If we were to liken the NHS to a large cruise ship crossing the Atlantic then doctors would be the crew. From time to time over the years, the Shipping Company (the Government, in this analogy) has threatened dramatic changes in how the whole enterprise runs. This always causes enormous disquiet amongst the crew but ultimately only ever seems to lead to people rearranging the deckchairs on the poop deck. The Big Man Aft (or BMA, for short) is the link between the crew and its officers (for GPs, NHS management). Some like him, some despise him but many just ignore him.
The BMA has significant difficulties in delivering the leadership their members want. Complications of trade union laws, the cliquey world of medical politics and the lack of interest most doctors show for attending any sort of meeting, mean there are often communication problems amongst doctors trying to promote or engage with political activity.
This was emphasized at this year’s BMA Conference when the delegates voted down a motion that suggested last year’s strike action was a debacle, a damp squib and a big mistake. In the debate itself, few disputed these descriptions, but they still could not bring themselves to vote against the central committee who had orchestrated the whole shambles.
We never wanted to strike
The fact that the vast majority of doctors did not strike suggests that the profession wants to turn to other, more professional, forms of protest. For instance, the Health & Social Care Bill says it is illegal for GP practices to leave CCGs, and GP practices could have their funding revoked for not paying for CQC registration.
But surely we live in a Western democracy. Why have we allowed Governments to pass laws that insist on us belonging to organisations?
Our most powerful political card is the potential non-compliance with commissioning. The Government have built their health strategy around this philosophically-potholed policy. The BMA say their hands are legally tied. But the place to test and debate legality is a court room, so that is where we should be threatening to go. If we believe in the NHS we need to be prepared to fight for it in court rather than on a picket line.
Back to the cruise ship, which has just entered foggy waters; no-one is sure where it is heading. The officers are concentrating on entertaining the passengers and keeping the shipping company happy. Most of the crew take the pragmatic view that, while they are on the ship, they might as well do their best to sail it safely.
The main problem, of course is that there are too many passengers on the ship. The shipping company does not want to address this problem and are quite happy with their ‘iceberg solution’. The officers are trying to convince the crew that being more efficient with gangways and passenger traffic will overcome the fundamental space/people imbalance. But the BMA and all the crew need to continue to loudly point out that these strategies are not going to work.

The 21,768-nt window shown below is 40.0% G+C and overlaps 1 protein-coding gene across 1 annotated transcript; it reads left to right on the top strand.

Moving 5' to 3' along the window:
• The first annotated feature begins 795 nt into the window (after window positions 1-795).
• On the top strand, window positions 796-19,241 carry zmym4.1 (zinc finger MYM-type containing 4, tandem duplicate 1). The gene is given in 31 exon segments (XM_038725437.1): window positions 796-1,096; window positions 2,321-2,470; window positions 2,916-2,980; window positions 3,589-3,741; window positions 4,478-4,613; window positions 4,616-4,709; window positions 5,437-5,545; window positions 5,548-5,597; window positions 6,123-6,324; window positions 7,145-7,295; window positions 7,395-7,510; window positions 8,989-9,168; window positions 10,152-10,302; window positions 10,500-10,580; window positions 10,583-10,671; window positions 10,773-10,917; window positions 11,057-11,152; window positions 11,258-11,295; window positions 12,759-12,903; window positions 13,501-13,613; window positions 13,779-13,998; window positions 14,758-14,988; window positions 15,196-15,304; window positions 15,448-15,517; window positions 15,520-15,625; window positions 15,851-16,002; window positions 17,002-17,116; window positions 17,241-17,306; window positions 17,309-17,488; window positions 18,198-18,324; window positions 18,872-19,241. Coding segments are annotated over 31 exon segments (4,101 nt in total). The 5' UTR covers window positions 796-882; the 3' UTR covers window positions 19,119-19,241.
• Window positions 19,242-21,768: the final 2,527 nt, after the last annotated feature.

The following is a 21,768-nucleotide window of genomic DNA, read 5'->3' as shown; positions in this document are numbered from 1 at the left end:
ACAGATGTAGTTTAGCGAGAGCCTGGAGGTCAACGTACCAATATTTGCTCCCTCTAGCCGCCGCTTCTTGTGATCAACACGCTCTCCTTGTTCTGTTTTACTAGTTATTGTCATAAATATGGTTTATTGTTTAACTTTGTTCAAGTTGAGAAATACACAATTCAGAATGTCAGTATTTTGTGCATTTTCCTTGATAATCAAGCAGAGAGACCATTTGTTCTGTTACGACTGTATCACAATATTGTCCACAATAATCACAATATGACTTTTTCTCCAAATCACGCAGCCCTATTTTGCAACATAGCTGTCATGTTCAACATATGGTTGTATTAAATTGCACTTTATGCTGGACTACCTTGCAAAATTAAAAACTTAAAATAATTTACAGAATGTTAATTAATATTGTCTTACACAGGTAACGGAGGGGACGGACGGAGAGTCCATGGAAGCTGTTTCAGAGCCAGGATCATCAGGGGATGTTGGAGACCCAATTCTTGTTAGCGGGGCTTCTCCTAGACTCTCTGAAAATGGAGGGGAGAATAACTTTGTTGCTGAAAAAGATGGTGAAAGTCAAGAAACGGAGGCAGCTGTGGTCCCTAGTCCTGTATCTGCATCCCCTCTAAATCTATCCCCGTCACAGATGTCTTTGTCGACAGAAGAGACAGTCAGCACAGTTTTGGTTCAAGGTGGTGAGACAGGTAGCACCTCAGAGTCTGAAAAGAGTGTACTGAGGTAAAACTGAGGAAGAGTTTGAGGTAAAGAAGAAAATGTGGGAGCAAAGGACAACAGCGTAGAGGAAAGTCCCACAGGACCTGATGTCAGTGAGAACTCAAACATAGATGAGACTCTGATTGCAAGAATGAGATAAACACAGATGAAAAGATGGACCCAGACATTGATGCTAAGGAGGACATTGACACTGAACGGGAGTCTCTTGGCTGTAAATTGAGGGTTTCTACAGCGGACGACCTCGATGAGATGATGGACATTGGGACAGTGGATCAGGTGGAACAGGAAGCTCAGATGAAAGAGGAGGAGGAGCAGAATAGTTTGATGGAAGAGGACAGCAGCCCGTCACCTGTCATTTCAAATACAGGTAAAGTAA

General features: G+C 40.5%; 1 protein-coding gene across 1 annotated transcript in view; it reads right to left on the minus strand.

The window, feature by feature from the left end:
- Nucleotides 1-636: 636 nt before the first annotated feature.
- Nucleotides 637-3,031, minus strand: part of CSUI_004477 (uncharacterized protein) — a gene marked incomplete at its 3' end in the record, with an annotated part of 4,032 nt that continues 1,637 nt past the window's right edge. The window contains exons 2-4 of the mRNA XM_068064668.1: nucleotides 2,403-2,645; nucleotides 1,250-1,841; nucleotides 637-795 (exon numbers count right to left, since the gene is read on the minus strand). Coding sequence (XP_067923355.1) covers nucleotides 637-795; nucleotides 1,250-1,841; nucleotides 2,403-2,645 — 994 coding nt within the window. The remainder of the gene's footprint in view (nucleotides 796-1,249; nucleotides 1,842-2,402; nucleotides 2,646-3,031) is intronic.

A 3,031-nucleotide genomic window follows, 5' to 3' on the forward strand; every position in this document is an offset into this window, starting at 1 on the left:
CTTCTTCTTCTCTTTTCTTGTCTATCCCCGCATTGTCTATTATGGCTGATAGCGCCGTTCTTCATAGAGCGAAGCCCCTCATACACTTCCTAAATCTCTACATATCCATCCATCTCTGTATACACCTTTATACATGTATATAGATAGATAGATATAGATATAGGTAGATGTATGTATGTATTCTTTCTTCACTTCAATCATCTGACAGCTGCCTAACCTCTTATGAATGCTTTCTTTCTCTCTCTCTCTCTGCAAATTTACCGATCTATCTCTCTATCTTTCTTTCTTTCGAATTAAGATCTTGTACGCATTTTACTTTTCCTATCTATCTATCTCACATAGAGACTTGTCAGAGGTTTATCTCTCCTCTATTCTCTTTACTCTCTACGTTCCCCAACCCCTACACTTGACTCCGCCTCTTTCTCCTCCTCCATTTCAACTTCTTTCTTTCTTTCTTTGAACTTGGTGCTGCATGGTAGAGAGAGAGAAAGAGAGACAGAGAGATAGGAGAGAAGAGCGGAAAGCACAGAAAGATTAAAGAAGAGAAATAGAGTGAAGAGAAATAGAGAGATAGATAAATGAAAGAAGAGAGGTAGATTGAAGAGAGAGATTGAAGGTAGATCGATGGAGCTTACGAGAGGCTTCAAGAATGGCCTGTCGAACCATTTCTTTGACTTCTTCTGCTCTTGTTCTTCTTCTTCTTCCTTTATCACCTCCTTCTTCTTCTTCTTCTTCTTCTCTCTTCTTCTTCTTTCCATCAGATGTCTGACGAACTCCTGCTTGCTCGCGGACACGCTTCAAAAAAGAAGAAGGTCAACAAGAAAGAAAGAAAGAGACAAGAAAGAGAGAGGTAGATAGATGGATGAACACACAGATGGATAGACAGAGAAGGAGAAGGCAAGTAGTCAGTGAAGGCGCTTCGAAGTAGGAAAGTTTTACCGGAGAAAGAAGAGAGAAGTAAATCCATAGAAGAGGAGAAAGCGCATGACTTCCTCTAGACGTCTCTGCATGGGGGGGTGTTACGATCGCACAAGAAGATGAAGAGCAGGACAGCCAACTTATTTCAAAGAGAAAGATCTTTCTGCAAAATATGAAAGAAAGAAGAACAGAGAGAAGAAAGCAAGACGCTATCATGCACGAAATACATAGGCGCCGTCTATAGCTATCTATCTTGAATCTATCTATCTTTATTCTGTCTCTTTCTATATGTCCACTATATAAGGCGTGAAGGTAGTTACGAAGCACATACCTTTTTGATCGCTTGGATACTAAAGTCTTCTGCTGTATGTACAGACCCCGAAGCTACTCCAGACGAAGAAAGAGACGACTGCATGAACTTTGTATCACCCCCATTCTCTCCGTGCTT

This will be a difficult political message to convey since neither the Government, NHS managers nor patients wish to hear it. It is political suicide to threaten the concept of a free NHS, and patients do not want to pay any more tax.
But doctors need to contribute to the vision of a sustainable NHS should look like in the future: after all, if the ship goes down, it is the crew and passengers who will be the biggest losers. The BMA needs to take a lead in helping us formulate and construct our vision, even if this requires the discussion of many unpalatable choices. We need to fight for our principles, and call politicians and the public to their senses about their unrealistic wishes.
The message from our professional leaders needs to be clearer. We need a website easily accessible by grassroots GPs informing us of what is going on and why. Every day each of the UK’s 30,000-plus GPs sees 30-plus patients. This adds up to a million political opportunities a day to influence voters regarding the direction the NHS needs to travel in. If we all deliver the same message, we will be an unstoppable psephological force.
And so back to our allegory: the Big Man Aft may need to be brave. He has always been scrupulous to never break his contract, never do anything that could in anyway be interpreted as illegal. However, if as the fog clears it appears we are heading into icy waters, he may need to weigh up what is the morally responsible position to take. Telling the crew to keep cleaning the cabins, conducting the orchestra and serving the food or instigating mutiny.
Small defiant breaches of contract would soon have the passengers asking questions, the company up in arms and, if all the crew are complicit, the officers might decide to change course – rather than continue full steam ahead towards the iceberg.
Dr Anthony O’Brien is a GP in Silverton, Devon and chair of Devon LMC.